MECHANICAL BEHAVIOR OF BERYLLIUM WIRE REINFORCED PLASTIC COMPOSITES. PART I. STATIC MECHANICAL PROPERTIES.
Technical rept. Aug 65-Aug 66,
AIR FORCE MATERIALS LAB WRIGHT-PATTERSON AFB OHIO
Pagination or Media Count:
Unidirectional and multidirectional composites of five mil diameter beryllium wire combined with an epoxy resin were fabricated and their mechanical behavior in tension, compression, flexure, and shear loading modes determined. The composites possessed good bonding between the filament and matrix. Continuity in the filament and matrix phases was apparently maintained at all stress levels up to failure. In general, the composite stress-strain behavior reflected that of the beryllium reinforcement, with an initial linear relationship followed by decreasing stress-strain rate to failure. The yield strengths of the composites at 0.2 offset strain were 80-90 of the ultimate strengths. The efficiency with which the beryllium reinforcement modulus and strength was translated into composite properties was greater than 80. The composites failed by plastic deformation sometimes followed by buckling compression or fracture tension. Plastic deformation in a composite may be desirable as a mechanism for redistributing local stress concentrations and increasing the energy required to cause failure. The specific elastic modulus and specific ultimate strength of the beryllium composites were high, but their proportional limits were less than one-third of the ultimate strength. Variation of the moduli with stress above the proportional limit is an important consideration, especially in connection with buckling phenomena. Author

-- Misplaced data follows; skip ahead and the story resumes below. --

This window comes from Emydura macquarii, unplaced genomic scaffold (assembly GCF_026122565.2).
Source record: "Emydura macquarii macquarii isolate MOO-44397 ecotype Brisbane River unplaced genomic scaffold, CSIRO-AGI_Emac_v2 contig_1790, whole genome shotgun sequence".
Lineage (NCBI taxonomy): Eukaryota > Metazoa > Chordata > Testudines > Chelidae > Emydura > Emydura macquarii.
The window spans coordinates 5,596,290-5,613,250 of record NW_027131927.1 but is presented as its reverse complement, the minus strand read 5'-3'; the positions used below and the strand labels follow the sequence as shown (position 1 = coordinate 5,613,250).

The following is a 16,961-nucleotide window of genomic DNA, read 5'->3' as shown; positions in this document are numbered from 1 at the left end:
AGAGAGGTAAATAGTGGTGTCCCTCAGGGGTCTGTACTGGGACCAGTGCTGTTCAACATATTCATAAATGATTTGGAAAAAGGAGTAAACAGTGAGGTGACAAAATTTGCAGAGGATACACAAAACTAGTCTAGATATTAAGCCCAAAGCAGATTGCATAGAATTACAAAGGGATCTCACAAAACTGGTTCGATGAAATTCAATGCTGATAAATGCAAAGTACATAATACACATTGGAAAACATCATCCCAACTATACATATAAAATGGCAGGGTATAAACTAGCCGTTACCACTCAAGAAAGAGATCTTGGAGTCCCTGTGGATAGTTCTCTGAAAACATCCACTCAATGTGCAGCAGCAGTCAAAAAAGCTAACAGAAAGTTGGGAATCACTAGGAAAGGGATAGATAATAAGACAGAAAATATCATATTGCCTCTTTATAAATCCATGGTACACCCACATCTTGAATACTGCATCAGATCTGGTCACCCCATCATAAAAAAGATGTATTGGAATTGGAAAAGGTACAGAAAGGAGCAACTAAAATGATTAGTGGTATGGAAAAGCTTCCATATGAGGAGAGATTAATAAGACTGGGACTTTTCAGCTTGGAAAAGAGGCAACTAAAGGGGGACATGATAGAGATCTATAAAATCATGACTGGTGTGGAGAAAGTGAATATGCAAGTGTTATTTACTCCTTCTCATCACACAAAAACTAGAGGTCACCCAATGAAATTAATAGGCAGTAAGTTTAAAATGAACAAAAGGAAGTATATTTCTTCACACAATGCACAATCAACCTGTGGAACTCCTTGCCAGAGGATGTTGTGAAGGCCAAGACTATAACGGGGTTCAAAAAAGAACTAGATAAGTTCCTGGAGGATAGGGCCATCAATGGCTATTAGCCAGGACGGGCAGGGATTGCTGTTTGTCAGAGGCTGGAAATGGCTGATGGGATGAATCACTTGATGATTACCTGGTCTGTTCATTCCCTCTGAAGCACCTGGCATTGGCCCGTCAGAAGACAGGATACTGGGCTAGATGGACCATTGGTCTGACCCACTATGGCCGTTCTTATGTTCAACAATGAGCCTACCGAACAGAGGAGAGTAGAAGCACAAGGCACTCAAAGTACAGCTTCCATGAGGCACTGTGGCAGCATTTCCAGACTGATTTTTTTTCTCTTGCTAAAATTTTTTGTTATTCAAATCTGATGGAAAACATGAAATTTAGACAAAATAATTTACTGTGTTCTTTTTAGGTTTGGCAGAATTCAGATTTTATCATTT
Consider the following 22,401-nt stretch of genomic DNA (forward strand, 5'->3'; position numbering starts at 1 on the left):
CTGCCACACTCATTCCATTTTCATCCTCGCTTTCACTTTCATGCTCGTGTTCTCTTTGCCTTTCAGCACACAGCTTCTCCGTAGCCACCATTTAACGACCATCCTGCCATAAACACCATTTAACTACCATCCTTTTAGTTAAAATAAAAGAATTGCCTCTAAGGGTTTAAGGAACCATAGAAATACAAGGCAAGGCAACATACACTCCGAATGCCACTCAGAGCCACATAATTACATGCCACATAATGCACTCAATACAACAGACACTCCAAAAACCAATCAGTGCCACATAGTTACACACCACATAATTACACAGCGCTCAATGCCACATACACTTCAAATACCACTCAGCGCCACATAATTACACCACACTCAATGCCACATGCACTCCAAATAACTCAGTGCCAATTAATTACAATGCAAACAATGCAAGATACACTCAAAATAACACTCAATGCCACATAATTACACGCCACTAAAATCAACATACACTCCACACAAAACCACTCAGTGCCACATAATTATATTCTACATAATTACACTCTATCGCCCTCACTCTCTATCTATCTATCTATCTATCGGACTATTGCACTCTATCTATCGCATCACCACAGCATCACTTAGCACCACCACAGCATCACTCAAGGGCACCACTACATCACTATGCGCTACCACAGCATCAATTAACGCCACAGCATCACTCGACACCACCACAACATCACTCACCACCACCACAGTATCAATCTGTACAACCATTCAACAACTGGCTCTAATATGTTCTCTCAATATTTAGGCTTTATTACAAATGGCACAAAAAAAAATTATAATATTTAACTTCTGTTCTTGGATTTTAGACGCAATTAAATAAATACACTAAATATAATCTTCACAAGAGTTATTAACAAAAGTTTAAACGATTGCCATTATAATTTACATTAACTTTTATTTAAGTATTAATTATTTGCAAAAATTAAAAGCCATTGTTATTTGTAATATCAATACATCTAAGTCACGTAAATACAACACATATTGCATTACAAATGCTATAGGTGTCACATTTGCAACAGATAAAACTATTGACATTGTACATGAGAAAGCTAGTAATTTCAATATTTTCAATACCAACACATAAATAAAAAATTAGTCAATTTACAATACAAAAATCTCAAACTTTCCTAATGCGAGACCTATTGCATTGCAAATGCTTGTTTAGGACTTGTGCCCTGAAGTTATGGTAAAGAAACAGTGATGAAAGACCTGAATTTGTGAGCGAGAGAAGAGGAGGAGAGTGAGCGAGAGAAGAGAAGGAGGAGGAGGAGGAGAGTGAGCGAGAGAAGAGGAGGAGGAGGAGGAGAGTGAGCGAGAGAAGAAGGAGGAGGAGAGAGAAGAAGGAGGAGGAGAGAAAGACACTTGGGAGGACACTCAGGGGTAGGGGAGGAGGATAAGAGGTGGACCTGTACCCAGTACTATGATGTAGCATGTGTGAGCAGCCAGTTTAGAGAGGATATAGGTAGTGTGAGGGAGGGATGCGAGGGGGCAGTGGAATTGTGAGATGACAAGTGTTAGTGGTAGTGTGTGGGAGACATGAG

- Laminates and Composite Materials